The redacted report from Robert Mueller’s special investigation has been released, and it’s a doozy.
In spite of both media outlets and politicians quickly chiming in with what the report does and does not say, it’s going to take time to comb through the entire 400-page document.
One thing that the report makes very clear, however, is that President Trump carried out a concerted effort to obstruct the investigation.
On June 17, 2017, after the media reported that Mueller investigation was looking into whether or not President Trump had obstructed justice, Trump called former White House Counsel Don McGahn and instructed him to call the acting attorney general and tell him that “the Special Counsel had conflicts of interest and must be removed.” McGahn refused, saying that he “would rather resign rather than trigger what he regarded as a potential Saturday Night Massacre.”
The report then goes on:
Two days after directing ( former White House Counsel Don) McGahn to have the Special Counsel removed, the President made another attempt to affect the course of the Russia investigation. On June 19, 2017, the President met one-on-one in the Oval Office with his former campaign manager Corey Lewandowski, a trusted advisor outside the government, and dictated a message for Lewandowski to deliver to Sessions. The message said that Sessions should publicy announce that, notwithstanding his recusal from the Russia investigation, the investigation was “very unfair” to the President, the President had done nothing wrong, and Sessions planned to meet with the Special Counsel and “let [him] move forward with investigating election meddling for future elections.” Lewandowski said he understood what the President wanted him to do.
One month later, in another private meeting with Lewandowski on July 19, 2017, the President asked about the status of his message for Sessions to limit the Special Counsel investigation to future election interference. Lewandowski told the President that the message would be delivered soon. Hours after that meeting, the President publicly criticized Sessions in an interview with the New York Times, and then issued a series of tweets making it clear that Sessions’ job was in jeopardy. Lewandowski did not want to deliver the President’s message personally, so he asked senior White House official Rick Dearborn to deliver it to Sessions. Dearborn was uncomfortable with the task and did not follow through.
According to Mueller, it was the people around the President who protected the investigation against Trump’s efforts at obstruction.
“The President’s efforts to influence the investigation were mostly unsuccessful, but that is largely because the persons who surrounded the President declined to carry out orders or accede to his requests. Comey did not end the investigation of Flynn, which ultimately resulted in Flynn’s prosecution and conviction for lying to the FBI. McGahn did not tell the Acting Attorney General that the Special Counsel must be removed, but was instead prepared to resign over the President’s order. Lewandowski and Dearborn did not deliver the President’s message to Sessions that he should confine the Russia investigation to future election meddling only. And McGahn refused to recede from his recollections about events surrounding the President’s direction to have the Special Counsel removed, despite the President’s multiple demands that he do so. Consistent with that pattern, the evidence we obtained would not support potential obstruction charges against the President’s aides and associates beyond those already filed.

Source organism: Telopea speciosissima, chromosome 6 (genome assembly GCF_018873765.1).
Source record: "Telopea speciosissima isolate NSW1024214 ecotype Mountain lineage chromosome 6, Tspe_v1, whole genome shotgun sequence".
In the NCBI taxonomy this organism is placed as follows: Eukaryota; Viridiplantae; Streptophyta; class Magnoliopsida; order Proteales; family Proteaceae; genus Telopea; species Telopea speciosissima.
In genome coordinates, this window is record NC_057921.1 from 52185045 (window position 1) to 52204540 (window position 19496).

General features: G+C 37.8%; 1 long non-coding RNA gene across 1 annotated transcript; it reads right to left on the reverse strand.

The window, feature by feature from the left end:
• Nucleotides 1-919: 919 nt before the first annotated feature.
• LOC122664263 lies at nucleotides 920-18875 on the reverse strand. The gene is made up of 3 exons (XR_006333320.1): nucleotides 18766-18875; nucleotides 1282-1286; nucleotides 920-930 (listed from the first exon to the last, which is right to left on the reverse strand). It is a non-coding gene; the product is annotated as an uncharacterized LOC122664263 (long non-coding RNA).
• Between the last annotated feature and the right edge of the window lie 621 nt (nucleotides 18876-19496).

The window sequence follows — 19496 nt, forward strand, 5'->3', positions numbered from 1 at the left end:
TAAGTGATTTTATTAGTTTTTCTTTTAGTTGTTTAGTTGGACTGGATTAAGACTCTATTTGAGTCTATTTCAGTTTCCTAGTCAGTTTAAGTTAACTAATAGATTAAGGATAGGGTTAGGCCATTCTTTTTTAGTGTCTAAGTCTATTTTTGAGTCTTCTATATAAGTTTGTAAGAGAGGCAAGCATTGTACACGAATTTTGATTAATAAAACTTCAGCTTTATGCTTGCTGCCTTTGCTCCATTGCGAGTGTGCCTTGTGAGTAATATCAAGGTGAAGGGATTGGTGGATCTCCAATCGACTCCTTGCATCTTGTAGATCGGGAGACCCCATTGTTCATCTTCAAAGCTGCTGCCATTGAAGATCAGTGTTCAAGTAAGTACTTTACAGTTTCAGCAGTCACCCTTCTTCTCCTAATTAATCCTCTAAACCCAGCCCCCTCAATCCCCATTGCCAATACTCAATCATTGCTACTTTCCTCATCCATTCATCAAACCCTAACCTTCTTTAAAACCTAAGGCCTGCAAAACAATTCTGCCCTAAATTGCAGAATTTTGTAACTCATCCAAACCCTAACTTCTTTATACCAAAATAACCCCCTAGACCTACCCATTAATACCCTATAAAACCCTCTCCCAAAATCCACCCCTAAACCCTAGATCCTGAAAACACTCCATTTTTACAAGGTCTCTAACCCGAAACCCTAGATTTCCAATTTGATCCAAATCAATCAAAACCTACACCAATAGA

Muller states that the evidence clearly shows that the President had a number of possible personal motives and that his acts discouraging witnesses from cooperating with the government and suggesting future pardons could constitute obstruction. “No principle of law excludes public acts from the scope of obstruction statutes. If the likely effect of the acts is to intimidate witnesses or alter their testimony, the justice system’s integrity is equally threatened.”
Mueller now leaves the decision up to Congress, citing their power under checks-and-balances to investigate and potentially impeach the President over obstruction of justice. “The conclusion that Congress may apply the obstruction laws to the President’s corrupt exercise of the powers of office accords with our constitutional system of checks and balances and the principle that no person is above the law.”
“Congress can permissibly criminalize certain obstructive conduct by the President, such as suborning perjury, intimidating witnesses, or fabricating evidence, because those prohibitions raise no separation-of-powers questions.”
We will have more on this story.
Jenn Bentley is a writer and editor originally from Cadiz, Kentucky. Her writing has been featured in publications such as The Examiner, The High Tech Society, FansShare, Yahoo News, and others. When she’s not writing or editing, Jenn spends her time raising money for Extra Life and advocating for autism awareness.